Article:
Coal (Kathy Mattea album)

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Coal
CoalMattea.jpg
Studio album by
ReleasedApril 1, 2008 (2008-04-01)
GenreCountry, bluegrass
Length43:15
LabelCaptain Potato, Thirty Tigers
ProducerMarty Stuart
Kathy Mattea chronology
Right Out of Nowhere
(2005)
Coal
(2008)
Calling Me Home
(2012)

Coal is an album by American country music singer Kathy Mattea, released on April 1, 2008 in the United States on her own label, Captain Potato Records. The album consists of 11 covers of classic coal mining songs by artists such as Merle Travis and Hazel Dickens.

Background[edit]

Mattea's decision to make an album about this topic was influenced by the fact that both of her grandfathers were miners, as well as by the Sago Mine disaster in 2006,[1] which, when it occurred, reminded Mattea of the Farmington Mine disaster that had occurred when she was nine years old. She has said that she was expecting a set of stories in the songs she covered on this album, but instead found a connection to her miner ancestors. Her deep interest in this topic was also noted by the album's producer, Marty Stuart,[2] as when they were recording the a cappella song "Black Lung". Stuart said it would be like "trying to repaint the 'Mona Lisa'", in that it requires authentic commitment to the task. Mattea also stated that it was so difficult for her to learn the song that it took her six months to do so.[2] Nevertheless, the first recording of Mattea's version of the song ended up being kept after it made the recording engineer, whose father had died of black lung disease, cry. Stuart reacted by telling Mattea that this was a sign she was performing the song right.[3]

Critical reception[edit]

Professional ratings
Review scores
SourceRating
About.com5/5 stars[5]
Allmusic4/5 stars[1]
American Songwriter3/5 stars[7]
Los Angeles Times3.5/4 stars[9]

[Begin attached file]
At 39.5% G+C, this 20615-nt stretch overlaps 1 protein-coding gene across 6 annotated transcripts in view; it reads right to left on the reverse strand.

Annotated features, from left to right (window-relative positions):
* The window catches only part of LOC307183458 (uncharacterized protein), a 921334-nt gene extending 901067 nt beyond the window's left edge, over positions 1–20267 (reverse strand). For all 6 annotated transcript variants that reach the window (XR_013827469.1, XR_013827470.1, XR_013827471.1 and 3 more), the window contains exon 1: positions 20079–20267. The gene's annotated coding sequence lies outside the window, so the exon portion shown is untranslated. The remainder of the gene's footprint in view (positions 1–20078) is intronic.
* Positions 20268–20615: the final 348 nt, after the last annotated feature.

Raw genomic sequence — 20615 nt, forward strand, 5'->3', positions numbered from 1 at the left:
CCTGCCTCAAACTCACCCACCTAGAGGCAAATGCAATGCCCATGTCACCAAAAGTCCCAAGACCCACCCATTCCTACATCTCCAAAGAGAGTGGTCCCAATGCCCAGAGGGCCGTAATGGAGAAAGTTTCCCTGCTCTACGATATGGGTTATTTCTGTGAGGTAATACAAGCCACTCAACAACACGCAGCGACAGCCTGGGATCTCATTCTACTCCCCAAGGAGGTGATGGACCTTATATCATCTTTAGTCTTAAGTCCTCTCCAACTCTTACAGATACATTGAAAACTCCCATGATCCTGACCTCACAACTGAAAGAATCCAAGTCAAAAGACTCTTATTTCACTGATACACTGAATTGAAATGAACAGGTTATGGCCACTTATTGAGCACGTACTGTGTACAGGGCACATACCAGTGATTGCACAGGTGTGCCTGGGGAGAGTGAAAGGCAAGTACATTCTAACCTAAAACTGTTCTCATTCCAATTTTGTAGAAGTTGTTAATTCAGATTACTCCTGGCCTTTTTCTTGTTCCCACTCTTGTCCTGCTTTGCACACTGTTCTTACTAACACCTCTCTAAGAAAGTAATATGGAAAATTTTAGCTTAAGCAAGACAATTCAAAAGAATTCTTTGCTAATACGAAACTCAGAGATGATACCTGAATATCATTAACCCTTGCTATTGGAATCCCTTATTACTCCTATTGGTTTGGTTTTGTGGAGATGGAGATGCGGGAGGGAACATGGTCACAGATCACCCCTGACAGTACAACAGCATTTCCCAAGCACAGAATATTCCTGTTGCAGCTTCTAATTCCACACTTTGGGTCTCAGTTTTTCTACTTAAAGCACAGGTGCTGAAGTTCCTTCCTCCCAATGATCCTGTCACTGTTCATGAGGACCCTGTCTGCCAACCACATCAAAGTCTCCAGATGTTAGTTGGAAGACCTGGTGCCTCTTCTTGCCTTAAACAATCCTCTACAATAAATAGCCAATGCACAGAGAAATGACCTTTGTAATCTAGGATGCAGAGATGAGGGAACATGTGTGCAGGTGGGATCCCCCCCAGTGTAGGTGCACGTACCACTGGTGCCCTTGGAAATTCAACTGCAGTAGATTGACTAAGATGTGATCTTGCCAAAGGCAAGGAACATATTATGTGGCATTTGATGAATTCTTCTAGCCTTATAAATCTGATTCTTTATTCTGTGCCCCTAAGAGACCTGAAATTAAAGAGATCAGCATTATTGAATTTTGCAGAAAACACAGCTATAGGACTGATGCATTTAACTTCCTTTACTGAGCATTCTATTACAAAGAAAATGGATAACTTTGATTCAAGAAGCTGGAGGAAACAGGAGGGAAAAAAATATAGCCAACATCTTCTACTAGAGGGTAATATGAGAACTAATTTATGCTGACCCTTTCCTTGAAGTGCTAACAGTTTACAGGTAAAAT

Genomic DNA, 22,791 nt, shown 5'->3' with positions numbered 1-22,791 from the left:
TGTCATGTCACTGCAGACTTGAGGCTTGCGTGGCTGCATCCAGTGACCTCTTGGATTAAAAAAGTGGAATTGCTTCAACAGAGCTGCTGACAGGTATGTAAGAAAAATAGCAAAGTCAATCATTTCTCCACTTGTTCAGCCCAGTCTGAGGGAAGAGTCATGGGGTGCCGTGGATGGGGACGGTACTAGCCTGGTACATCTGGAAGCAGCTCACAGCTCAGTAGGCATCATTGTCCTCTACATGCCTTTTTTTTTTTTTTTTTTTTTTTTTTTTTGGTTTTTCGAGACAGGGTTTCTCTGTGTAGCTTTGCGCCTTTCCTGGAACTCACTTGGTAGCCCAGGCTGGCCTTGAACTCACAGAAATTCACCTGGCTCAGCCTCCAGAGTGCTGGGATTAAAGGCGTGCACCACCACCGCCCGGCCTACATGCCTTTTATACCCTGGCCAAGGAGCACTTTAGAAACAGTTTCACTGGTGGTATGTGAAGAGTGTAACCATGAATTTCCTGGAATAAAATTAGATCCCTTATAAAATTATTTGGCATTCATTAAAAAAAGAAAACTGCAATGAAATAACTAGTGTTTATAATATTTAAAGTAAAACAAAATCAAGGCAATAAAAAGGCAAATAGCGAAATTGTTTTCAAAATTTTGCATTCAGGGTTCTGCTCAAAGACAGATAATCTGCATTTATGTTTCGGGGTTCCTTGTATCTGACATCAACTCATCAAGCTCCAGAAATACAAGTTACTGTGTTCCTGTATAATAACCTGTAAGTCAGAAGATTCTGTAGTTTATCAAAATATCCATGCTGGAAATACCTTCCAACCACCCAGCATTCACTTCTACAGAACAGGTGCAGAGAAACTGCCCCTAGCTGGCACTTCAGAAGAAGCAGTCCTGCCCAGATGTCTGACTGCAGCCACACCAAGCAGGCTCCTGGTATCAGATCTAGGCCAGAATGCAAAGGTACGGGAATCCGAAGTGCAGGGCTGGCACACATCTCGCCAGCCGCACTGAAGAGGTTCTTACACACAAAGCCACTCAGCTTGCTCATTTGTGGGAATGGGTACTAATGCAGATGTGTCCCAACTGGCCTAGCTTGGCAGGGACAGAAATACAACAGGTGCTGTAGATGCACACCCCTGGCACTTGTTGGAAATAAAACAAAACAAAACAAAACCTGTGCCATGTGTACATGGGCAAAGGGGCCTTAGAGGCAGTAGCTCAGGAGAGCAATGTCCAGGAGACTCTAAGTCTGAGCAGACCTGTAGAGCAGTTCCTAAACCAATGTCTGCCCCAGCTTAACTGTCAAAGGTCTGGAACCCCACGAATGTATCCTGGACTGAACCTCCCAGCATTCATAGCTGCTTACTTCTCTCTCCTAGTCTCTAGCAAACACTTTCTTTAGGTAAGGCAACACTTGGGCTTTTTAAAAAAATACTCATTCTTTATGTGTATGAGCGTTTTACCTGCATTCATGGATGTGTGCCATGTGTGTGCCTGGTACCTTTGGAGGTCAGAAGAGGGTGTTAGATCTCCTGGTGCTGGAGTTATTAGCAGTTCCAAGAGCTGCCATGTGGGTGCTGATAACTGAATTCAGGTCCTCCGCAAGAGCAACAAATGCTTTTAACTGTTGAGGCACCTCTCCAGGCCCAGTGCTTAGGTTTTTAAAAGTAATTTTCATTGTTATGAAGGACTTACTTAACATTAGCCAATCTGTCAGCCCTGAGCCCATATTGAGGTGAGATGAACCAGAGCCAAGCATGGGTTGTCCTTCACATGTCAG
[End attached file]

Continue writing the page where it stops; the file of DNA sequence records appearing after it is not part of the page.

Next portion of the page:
PopMatters8/10 stars[8]
Robert Christgau(2-star Honorable Mention)(2-star Honorable Mention)[6]
Slant Magazine4.5/5 stars[4]

The album received several favorable reviews, including a perfect five stars from About.com's Scott Sexton, who wrote that Mattea brings the album's songs to life and that "you can actually imagine all of these stories in your mind while she is singing."[5] In a more mixed review, Grant Alden wrote in No Depression that Coal was "a complicated conversation, one she seeks gently to engage all of us in," and praised her cover of "Red-Winged Black Bird" as the album's best song. He also criticized her treatment of "Coming of the Roads" as "prosaic" and wrote that she added nothing to the Merle Travis song "Dark as a Dungeon".[10]

In 2009, Country Universe named Coal #5 on their "The 100 Greatest Albums of the Decade."[11]

Commercial performance[edit]

Coal topped the Bluegrass Albums Chart and was nominated for a Grammy Award.[12]

Track listing[edit]

No.TitleLength
1."The L&N Don't Stop Here Anymore"4:11
2."Blue Diamond Mines"4:59
3."Red-Winged Blackbird"2:53
4."Lawrence Jones"3:04
5."Green Rolling Hills"3:45
6."Coal Tattoo"3:17
7."Sally in the Garden"0:44
8."You'll Never Leave Harlan Alive"5:02
9."Dark as a Dungeon"4:34
10."Coming of the Roads"4:38
11."Black Lung/Coal"6:08
12."Bonus Tracks" 
13."Harlan, by Judith Edelman" 
Total length:43:15

Personnel[edit]

Charts[edit]

Chart (2008) Peak
position
US Top Bluegrass Albums (Billboard)[13] 1
US Top Country Albums (Billboard)[14] 64

References[edit]

  1. ^ a b Leggett, Steve. "Coal Review". Allmusic. Retrieved 1 August 2014.
  2. ^ a b Mansfield, Brian (6 April 2008). "Kathy Mattea's 'Coal' fueled by an emotional kinship". USA Today. Retrieved 1 August 2014.
  3. ^ Dickinson, Chrissie (18 April 2008). "Mattea's spare approach reveals coal mining's core". Chicago Tribune. Retrieved 1 August 2014.
  4. ^ Keefe, Jonathan (31 March 2008). "Kathy Mattea: Coal". Slant. Retrieved 1 August 2014.
  5. ^ a b Sexton, Scott. "Coal Review". About Country Music. Retrieved 1 August 2014.
  6. ^ Christgau, Robert. "Kathy Mattea". Consumer Guide. Retrieved 19 June 2016.
  7. ^ Bowen, Lizza Connor (1 May 2008). "Kathy Mattea: Coal". American Songwriter. Retrieved 1 August 2014.
  8. ^ Horowitz, Steve (2 April 2008). "Kathy Mattea: Coal". PopMatters. Retrieved 1 August 2014.
  9. ^ Gleason, Holly (8 April 2008). "Ready to dance, but he's dancing alone". Los Angeles Times. Retrieved 1 August 2014.
  10. ^ Alden, Grant (March–April 2008). "Burning questions". No Depression. Archived from the original on 8 August 2014. Retrieved 4 August 2014.
  11. ^ Coyne, Kevin John (10 December 2009). "The 100 Greatest Albums of the Decade, Conclusion: #10-#1". Country Universe.
  12. ^ Dauphin, Chuck (13 September 2012). "Kathy Mattea Strips Away Old Habits on 'Calling Me Home'". Billboard. Retrieved 1 August 2014.
  13. ^ "Kathy Mattea Chart History (Top Bluegrass Albums)". Billboard.
  14. ^ "Kathy Mattea Chart History (Top Country Albums)". Billboard.